The landlord’s mantle can be an exceptionally heavy garment to don. So when an individual chooses to do so, it’s best done only after a period of familiarization with the various obligations that come with the uniform.
Here are a half-dozen of the legal basics with which a property manager need acquaint himself, delivered in Q&A format.
A demonstrated inability to pay the rent. Beyond that and barring extraneous circumstances that drift into health and safety territory, rejecting a potential tenant on the grounds of her marital status, children or pregnancy, race, religion, age, gender, marital status, social assistance, physical disability, mental disability, source of income or sexual orientation is against the law.
A landlord can evict a tenant any time, no matter the season or weather. But he cannot do so without first issuing a written Notice of Termination. There are various grounds for eviction, some more complicated than others, but an eviction is straight-up legal if a tenant fails to pay rent, performs illegal acts (or allows someone else to do so on the property) or causes damage to the premises.
The City of Toronto is looking at adopting codes of practice for foodservice establishments (including coffee shops, grocery stores and restaurants) to better protect sewers from pollutants. Currently, the Toronto sewers bylaw requires foodservice establishments to stop the fat, oil and grease their operations generate from going down the drain, and to install, operate and properly maintain a plumbing device called a grease interceptor. But a recent survey revealed widespread non-compliance with the current bylaw, with Toronto Public Health inspectors identifying 3,118 restaurants, between 2009 and 2013, with improperly maintained grease interceptors, and another 1,735 restaurants with no grease interceptors. In response, Toronto Water issued more than 2,000 notices of violation, for which both foodservice establishments and property owners and managers are held responsible.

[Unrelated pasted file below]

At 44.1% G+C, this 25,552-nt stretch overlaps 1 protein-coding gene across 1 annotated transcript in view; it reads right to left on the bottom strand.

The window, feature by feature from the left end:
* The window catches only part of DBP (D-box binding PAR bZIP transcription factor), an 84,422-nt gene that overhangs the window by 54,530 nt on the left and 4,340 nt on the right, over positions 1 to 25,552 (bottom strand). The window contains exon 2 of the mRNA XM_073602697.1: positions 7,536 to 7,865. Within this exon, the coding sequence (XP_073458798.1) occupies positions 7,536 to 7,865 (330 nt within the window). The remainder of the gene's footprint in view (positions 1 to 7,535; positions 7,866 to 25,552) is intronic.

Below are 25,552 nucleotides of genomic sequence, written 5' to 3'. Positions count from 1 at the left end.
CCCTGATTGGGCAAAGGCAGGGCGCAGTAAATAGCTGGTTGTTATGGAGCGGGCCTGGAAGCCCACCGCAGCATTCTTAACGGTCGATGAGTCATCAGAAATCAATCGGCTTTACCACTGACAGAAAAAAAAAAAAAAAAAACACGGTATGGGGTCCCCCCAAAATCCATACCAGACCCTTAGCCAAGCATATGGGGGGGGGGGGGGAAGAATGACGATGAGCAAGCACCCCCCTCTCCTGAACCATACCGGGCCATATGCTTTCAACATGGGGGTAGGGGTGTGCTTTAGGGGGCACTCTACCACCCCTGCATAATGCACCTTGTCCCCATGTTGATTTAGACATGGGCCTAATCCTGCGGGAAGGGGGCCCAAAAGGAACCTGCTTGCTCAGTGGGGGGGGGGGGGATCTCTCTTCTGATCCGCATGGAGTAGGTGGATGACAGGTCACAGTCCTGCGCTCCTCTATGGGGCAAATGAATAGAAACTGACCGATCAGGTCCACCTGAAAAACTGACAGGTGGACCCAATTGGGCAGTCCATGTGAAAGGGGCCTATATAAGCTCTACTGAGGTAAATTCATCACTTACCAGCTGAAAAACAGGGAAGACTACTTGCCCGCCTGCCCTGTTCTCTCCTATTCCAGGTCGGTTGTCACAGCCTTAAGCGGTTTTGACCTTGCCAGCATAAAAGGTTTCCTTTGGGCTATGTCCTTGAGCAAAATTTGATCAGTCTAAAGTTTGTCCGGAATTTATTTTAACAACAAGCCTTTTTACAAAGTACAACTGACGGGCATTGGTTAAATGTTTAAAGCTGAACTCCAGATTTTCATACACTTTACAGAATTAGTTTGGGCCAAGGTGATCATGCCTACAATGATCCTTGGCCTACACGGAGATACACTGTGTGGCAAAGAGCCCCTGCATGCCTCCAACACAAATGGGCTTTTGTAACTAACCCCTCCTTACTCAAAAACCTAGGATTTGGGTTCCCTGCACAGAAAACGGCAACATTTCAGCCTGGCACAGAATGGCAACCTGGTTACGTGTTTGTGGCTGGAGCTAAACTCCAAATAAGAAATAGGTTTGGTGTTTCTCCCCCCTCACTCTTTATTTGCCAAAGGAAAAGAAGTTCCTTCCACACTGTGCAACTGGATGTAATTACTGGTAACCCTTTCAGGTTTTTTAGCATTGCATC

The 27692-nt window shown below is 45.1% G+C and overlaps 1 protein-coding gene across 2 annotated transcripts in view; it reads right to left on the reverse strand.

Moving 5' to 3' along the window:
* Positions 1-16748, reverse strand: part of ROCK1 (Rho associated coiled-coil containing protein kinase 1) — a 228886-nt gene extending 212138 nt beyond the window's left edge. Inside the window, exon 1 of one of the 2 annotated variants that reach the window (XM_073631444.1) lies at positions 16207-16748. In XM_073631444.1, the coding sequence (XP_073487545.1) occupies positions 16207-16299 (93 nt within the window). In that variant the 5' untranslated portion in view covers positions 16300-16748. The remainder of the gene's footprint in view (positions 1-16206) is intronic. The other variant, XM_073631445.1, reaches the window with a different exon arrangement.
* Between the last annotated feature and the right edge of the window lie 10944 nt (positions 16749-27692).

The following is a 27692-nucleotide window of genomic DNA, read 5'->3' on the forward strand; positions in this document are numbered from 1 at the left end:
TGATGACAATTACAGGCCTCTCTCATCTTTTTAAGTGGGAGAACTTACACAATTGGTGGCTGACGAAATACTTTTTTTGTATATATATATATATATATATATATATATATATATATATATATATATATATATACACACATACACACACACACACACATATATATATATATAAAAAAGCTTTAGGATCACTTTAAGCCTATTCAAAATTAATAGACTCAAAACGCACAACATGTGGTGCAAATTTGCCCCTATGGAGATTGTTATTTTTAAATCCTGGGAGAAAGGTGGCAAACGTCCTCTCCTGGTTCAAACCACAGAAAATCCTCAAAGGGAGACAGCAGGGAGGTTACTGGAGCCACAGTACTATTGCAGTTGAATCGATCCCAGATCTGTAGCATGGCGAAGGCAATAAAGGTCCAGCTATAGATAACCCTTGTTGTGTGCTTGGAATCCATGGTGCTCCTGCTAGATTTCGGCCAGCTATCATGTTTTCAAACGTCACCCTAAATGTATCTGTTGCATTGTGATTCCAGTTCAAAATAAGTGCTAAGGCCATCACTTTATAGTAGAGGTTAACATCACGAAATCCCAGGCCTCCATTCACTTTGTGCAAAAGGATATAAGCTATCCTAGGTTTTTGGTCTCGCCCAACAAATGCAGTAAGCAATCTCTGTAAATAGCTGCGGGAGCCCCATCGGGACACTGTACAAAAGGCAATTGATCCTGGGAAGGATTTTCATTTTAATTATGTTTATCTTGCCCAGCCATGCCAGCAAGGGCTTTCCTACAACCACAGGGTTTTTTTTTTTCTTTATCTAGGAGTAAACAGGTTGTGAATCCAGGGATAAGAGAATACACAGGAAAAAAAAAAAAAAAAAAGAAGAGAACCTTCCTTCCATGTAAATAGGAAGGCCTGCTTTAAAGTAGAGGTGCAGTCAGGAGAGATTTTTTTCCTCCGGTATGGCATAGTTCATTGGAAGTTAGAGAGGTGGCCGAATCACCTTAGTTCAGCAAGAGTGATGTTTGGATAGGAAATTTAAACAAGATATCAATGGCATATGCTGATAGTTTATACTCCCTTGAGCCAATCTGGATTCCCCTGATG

Last winter’s ice storm in Toronto revealed not only how quick-acting some local property managers are, but how inadequate some of their emergency generators were for adapting to the crisis. Some property managers, when casting about for fuel to fill their emergency generators, were stunned to learn that their equipment was non-compliant with the Ontario Installation Code for Oil Burning Equipment — and that they were therefore ineligible for such a top-up. Having given fuel suppliers until 2007 to complete a comprehensive inspection that meets revised standards, the Technical Standards & Safety Authority (which doesn’t track compliance directly) has recently begun to crack down on non-compliance in this arena.
Following a tragic fire at a nursing home in Quebec in January 2014, the province’s more than 1,300 privately owned seniors’ residences are now provincially mandated to retrofit their sprinkler systems. It has been estimated that it will collectively cost owners about $253 million to undertake the required work, which has a compliance deadline of March 18, 2020. Quebec is just the fourth Canadian province to require sprinklers in seniors’ residences.
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